Capitalism Resources

Rationality and Morality

All of the goods that man uses in his life have come to him by a process of thought, i.e., through reason. Consider what it required to build one's home. Those who built the home, the architects and engineers, had to acquire a knowledge of how material objects act in relation to each other—they had to know everything from physics to mechanics to astronomy. They had to learn why only walls of a certain thickness can support a roof of a given size, or why windows facing south allow for more natural light. The suppliers who provided the materials for the house also had to observe reality and gain knowledge about it. They had to test and experiment with different woods to determine which one made the best framing. They had to discover why sheetrock makes a good wall surface for insulation and sound qualities, relying on the fields of thermodynamics and acoustics. The construction crew relied on reason to understand the tools that they use, from air-powered nail-guns to simple levers and pulleys, to make them work correctly. Reason is necessary not only for building shelter, it underlies all of the values that man needs. Nothing is given to man in nature—he must look out at reality with his senses, put together what he sees with his reasoning mind, and come to a conscious conclusion about how he will shape it to serve his needs.

The contrast to using reason as a means of survival is to go by some other method—whether this is by wishing, by relying on faith in the powers of a deity, or by ignoring facts and hoping for the best. Whenever man deviates from using reason, the result is not productivity and flourishing, it is stagnation and death. Consider how successful someone like Thomas Edison would have been if he had resorted to feelings or instincts instead of reason. When he was confronted with the problem of designing the filament for his light bulb, would he have succeeded by insisting that corn straw was the best material because he felt it to be true? In fact, he painstakingly investigated every substance he could find, applying the scientific method to each one until he had the results that he needed. Would Henry Ford have prospered if he had arranged his assembly line according to his instinct? Even more simply, would any human survive for long at any stage of economic development without using his mind to discover the facts and evaluate them according to how they affected his life?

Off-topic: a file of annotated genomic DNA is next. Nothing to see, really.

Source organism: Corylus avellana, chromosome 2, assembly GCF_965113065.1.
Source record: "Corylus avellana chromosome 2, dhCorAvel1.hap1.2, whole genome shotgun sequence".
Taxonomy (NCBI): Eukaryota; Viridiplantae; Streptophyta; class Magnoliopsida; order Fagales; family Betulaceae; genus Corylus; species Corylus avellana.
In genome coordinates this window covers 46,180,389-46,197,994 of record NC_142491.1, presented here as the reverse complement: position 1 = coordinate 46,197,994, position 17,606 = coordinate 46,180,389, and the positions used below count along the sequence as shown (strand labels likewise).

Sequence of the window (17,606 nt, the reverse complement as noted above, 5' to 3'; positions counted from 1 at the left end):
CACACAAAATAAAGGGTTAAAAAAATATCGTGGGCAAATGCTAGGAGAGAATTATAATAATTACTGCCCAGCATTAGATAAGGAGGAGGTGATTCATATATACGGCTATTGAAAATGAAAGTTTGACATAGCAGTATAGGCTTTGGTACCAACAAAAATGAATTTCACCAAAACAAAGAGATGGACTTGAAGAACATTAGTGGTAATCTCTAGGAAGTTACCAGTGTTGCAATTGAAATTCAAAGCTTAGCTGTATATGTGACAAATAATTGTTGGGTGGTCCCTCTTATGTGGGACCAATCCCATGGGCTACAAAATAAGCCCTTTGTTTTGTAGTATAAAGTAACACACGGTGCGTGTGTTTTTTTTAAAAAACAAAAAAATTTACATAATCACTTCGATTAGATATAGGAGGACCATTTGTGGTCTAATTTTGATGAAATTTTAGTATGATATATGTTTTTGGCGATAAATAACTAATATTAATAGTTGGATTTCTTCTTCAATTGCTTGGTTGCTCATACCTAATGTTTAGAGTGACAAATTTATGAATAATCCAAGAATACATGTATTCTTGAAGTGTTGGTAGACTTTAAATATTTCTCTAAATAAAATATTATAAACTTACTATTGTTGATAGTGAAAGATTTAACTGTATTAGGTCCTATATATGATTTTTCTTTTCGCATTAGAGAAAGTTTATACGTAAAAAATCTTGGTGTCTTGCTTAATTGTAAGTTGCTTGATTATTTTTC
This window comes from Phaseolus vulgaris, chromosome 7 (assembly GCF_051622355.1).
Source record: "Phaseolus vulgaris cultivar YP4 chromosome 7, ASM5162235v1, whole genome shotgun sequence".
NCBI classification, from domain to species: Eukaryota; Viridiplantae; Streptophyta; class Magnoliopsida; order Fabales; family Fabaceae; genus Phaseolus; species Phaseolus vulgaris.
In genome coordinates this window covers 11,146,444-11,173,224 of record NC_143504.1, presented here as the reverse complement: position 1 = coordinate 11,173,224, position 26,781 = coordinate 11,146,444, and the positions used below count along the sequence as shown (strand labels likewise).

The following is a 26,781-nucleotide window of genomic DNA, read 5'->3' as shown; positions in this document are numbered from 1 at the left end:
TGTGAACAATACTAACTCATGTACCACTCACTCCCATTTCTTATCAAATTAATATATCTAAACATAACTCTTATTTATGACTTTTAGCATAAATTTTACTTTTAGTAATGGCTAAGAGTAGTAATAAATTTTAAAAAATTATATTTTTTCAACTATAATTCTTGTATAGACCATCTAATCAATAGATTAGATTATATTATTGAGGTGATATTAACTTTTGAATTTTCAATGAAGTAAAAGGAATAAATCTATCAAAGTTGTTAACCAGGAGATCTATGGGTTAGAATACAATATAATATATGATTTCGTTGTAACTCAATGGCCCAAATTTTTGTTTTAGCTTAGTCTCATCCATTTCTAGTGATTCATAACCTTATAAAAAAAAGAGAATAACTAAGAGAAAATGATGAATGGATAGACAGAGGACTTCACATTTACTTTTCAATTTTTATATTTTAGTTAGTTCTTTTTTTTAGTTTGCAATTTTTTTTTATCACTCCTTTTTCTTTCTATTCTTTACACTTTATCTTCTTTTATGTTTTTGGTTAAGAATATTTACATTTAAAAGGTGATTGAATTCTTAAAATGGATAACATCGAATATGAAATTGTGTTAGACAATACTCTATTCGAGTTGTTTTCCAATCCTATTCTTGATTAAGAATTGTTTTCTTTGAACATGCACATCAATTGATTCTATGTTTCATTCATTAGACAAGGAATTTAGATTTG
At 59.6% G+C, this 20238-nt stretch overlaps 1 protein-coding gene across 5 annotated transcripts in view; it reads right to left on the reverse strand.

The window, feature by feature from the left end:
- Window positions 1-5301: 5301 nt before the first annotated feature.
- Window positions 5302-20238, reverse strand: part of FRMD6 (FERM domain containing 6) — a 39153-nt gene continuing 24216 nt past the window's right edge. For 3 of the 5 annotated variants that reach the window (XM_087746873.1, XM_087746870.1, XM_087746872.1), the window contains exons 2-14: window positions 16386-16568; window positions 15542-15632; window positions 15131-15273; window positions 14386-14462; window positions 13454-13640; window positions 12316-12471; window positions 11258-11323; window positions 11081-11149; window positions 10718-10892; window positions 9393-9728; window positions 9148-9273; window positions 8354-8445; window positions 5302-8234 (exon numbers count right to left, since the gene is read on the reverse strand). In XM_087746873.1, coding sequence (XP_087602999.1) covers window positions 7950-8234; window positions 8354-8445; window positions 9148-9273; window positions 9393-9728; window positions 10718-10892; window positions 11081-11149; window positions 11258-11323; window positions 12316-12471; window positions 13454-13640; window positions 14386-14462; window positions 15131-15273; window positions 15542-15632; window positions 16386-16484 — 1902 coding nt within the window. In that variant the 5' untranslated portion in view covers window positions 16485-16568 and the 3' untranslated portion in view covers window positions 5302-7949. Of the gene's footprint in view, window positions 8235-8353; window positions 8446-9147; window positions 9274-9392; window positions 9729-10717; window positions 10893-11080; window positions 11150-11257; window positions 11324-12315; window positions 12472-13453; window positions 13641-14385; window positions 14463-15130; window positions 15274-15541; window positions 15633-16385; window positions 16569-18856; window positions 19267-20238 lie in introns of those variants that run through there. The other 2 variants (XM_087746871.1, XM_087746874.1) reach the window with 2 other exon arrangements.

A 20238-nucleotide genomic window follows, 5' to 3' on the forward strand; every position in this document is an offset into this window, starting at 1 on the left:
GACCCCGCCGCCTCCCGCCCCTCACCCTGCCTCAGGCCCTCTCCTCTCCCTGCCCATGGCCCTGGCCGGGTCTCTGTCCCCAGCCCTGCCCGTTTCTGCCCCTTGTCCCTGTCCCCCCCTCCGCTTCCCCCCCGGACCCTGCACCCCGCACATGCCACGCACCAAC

To be moral, to pursue one's self-interest in the clearest possible way, to succeed at producing values, men have to hold an unwavering commitment to live according to the only means possible to them—their reason. This means holding rationality as a virtue. One must accept reason as an absolute, never faking reality or placing feelings and whims above logic, never suspending or abridging rational thought or allowing oneself to be controlled by anything else. This has always been the great virtue of the heroes of capitalism.

To hold rationality as a primary virtue implies a set of other virtues that men must follow, but the most important of these for a system of capitalism is the virtue of productiveness. The system of capitalism, by embracing the moral code of egoism and rationality, makes possible all of the splendor and comfort that is available in the world today. The producers have accepted that man's happiness on earth is his most moral purpose. They have engaged in transforming the standard of living into what it is today. This productiveness, the selfish pursuit of profit and moneymaking, is only possible under capitalism, the system that frees men to pursue their own self-interest and their own ends.

The moral commitment to achieving happiness through productivity, though, does not mean that one can do whatever one wishes. As all of the great innovators and producers have realized, a human life is inherently long-range. An immediately beneficial action, say, selling a stock because its value has increased, may not be in his interest over the course of his entire life and that no choice, no matter how small, is irrelevant to his survival. Business and production aim to the highest levels of happiness and human flourishing. When Sam Walton developed the management ideas that have helped to make Wal-Mart one of the most successful companies in the world, he did not have in mind what would only benefit him today, next week, or next year. He knew that building a great company meant having a vision for the future, for its growth over time, and that careful thought and planning were necessary to this. The same is true of any human endeavor, from the individual to the largest business, acting long-range—which means acting on principle—is absolutely required for success.

The moral foundation of capitalism is the morality of egoism. By recognizing that, to be fully moral, men must act long-range, in their own interest, according to their own conclusions, capitalism provides a context in which morality is possible because it leaves men free to use their minds and pursue their happiness.